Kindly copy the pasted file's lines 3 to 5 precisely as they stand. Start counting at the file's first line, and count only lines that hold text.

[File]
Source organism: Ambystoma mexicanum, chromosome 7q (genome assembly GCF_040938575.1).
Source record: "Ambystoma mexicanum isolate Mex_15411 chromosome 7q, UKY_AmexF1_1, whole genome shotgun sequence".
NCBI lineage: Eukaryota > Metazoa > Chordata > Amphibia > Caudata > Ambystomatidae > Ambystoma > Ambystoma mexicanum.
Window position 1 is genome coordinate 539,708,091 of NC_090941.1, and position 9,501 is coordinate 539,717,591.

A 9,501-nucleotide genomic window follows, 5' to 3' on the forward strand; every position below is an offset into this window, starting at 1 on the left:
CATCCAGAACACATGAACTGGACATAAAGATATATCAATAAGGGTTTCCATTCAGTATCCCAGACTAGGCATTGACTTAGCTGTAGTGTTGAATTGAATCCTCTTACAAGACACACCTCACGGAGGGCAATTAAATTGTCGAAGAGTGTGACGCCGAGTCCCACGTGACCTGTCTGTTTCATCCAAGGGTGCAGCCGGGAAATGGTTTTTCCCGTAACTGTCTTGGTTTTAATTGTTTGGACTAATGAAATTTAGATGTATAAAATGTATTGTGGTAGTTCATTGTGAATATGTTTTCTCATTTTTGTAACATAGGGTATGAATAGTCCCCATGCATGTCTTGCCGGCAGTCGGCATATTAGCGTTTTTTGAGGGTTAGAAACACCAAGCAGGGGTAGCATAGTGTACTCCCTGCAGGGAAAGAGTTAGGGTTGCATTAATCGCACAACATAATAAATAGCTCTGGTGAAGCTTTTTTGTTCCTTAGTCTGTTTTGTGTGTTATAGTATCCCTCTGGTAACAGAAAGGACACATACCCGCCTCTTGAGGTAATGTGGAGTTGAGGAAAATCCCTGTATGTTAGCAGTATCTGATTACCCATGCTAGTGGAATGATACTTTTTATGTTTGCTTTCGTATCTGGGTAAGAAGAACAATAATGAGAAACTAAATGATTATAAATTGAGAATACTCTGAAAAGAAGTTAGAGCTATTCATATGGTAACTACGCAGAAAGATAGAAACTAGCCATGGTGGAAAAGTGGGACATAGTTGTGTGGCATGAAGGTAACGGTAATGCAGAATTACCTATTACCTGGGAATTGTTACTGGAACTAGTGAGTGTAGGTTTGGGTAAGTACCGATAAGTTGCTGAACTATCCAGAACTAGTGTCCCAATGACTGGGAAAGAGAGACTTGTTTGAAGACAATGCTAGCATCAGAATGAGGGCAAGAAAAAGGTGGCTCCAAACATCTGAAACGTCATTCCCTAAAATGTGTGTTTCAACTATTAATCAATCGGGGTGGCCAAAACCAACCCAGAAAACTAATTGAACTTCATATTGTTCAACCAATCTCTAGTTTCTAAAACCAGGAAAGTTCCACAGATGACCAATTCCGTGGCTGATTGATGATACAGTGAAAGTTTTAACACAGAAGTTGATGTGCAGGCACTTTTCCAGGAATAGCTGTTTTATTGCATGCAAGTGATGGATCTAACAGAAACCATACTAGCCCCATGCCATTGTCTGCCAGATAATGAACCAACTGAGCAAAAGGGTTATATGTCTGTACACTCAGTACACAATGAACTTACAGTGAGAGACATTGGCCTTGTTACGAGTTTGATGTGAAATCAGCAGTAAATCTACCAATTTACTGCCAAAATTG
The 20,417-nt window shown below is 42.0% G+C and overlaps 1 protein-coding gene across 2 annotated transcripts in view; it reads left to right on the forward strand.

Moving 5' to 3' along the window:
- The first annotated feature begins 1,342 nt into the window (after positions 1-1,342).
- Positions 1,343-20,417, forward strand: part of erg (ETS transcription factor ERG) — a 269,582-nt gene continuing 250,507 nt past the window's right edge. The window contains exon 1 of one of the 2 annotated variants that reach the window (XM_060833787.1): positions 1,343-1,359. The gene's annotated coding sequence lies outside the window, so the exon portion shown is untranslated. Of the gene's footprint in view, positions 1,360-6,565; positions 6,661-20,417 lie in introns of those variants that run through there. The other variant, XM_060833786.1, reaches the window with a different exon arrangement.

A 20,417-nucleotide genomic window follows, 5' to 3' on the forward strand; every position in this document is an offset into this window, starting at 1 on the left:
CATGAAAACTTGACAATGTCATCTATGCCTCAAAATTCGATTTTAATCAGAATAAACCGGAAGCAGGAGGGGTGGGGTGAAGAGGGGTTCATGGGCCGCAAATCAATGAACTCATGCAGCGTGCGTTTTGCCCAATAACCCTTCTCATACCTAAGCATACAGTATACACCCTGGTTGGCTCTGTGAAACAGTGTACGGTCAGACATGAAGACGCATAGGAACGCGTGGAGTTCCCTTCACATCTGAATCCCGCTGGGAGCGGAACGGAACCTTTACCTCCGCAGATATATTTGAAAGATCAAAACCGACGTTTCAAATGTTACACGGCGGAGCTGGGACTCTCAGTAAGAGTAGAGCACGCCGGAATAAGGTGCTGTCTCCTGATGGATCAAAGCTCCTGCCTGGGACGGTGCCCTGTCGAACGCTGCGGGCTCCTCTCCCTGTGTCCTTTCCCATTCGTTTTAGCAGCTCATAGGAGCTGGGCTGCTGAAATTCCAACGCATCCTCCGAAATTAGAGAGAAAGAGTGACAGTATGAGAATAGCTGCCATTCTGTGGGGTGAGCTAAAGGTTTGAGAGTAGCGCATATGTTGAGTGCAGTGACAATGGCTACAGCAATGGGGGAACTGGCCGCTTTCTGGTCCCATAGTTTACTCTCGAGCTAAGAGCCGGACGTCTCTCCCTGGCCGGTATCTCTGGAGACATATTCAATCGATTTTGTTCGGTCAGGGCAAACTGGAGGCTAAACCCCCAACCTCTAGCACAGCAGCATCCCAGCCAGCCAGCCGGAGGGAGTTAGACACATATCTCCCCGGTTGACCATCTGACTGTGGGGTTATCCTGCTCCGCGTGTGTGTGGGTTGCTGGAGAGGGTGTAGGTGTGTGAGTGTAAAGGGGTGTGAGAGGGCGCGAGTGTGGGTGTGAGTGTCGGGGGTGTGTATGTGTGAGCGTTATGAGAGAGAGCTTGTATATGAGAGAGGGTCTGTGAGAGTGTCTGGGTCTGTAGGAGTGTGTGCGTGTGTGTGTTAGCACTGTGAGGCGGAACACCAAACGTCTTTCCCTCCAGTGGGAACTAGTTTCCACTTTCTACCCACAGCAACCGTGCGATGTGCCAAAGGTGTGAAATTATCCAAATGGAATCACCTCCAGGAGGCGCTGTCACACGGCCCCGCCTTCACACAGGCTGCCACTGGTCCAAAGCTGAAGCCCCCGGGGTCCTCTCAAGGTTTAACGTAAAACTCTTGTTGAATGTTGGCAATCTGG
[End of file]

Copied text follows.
NCBI lineage: Eukaryota > Metazoa > Chordata > Amphibia > Caudata > Ambystomatidae > Ambystoma > Ambystoma mexicanum.
Window position 1 is genome coordinate 539,708,091 of NC_090941.1, and position 9,501 is coordinate 539,717,591.

A 9,501-nucleotide genomic window follows, 5' to 3' on the forward strand; every position below is an offset into this window, starting at 1 on the left: